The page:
Historic Sites and Buildings
This frame structure was John Adams' residence and law office during the War for Independence and the birthplace of his son John Quincy. In 1744 "Deacon" John Adams had acquired the residence, the oldest part of which may date from 1663. In 1761 he bequeathed it to young John. At the time of the latter's marriage 3 years later, he moved into it from his neighboring birthplace so that he could better accommodate his library and set up a law office. In 1767 John Quincy was born in the house.
Shortly thereafter, John's growing law practice and role in public affairs made it convenient for him to live in Boston most of the time, but his wife and son remained in the Quincy home until after the War for Independence. By 1783, when the family was in Europe, tenants were occupying it. After coming back to the United States in 1788, John Adams took up residence at "Peacefield," or the "Old House," now Adams National Historic Site. In 1803 John Quincy purchased both birthplaces from his father, and from 1805 to 1807 lived in his own birthplace.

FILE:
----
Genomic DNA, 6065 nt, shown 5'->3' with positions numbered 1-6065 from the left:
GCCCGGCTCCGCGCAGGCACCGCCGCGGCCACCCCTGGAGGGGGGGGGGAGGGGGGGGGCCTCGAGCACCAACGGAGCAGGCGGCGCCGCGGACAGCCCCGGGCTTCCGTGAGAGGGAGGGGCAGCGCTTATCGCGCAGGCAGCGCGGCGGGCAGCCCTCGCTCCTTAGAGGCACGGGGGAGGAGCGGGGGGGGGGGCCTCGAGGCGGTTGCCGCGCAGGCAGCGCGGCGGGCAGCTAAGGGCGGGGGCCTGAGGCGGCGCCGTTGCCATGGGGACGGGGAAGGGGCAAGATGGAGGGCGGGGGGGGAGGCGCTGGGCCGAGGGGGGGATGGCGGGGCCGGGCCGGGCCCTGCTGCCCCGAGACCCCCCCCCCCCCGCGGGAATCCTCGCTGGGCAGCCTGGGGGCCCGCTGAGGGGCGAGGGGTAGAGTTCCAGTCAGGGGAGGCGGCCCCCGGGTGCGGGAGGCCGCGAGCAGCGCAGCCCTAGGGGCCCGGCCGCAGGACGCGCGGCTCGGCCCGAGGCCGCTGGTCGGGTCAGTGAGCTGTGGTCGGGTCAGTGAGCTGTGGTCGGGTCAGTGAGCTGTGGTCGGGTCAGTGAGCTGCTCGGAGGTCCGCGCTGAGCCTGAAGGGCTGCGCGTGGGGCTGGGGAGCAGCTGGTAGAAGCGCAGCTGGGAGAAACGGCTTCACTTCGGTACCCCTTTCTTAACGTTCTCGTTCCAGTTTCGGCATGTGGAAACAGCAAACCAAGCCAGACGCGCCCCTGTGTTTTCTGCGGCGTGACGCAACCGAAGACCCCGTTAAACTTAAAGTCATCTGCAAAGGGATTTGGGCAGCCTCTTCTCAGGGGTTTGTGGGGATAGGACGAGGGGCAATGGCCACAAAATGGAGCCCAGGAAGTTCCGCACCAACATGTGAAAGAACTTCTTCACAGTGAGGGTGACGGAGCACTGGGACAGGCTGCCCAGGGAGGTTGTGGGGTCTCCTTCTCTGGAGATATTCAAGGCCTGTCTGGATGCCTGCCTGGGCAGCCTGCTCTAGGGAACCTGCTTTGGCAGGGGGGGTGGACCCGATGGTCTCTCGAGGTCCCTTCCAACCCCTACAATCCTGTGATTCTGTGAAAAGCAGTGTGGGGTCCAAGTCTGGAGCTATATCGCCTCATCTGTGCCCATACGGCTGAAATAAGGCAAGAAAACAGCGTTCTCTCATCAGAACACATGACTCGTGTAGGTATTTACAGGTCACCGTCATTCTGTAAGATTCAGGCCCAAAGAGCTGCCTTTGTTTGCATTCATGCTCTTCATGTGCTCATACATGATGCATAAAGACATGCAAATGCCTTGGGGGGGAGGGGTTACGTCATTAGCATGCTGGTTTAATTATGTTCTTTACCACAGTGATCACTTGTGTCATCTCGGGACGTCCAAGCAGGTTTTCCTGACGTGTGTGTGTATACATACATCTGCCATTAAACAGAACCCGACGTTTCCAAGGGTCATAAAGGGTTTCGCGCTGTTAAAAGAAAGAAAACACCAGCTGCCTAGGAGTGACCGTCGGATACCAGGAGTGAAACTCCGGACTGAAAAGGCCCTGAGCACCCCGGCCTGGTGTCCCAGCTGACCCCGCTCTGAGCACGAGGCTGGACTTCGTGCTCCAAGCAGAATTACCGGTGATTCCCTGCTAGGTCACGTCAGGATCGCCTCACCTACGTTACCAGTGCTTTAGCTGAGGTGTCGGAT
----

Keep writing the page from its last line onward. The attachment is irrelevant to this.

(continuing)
The John Quincy Adams birthplace is well preserved. Like the John Adams birthplace, it is of typical New England saltbox design, originally comprised of two upper and two lower rooms arranged around a huge central chimney, and has been extensively altered. John Adams added a lean-to of two rooms at the back for use as a new kitchen during the time he used the original kitchen as a law office-library.
In 1897 the Quincy Historical Society, aided by Adams heirs restored and opened the John Quincy Adams birthplace to the public. In 1940 the Adams family turned it over to the city of Quincy. In 1977, it was administered by the Quincy Historical Society.
Last Updated: 22-Jan-2004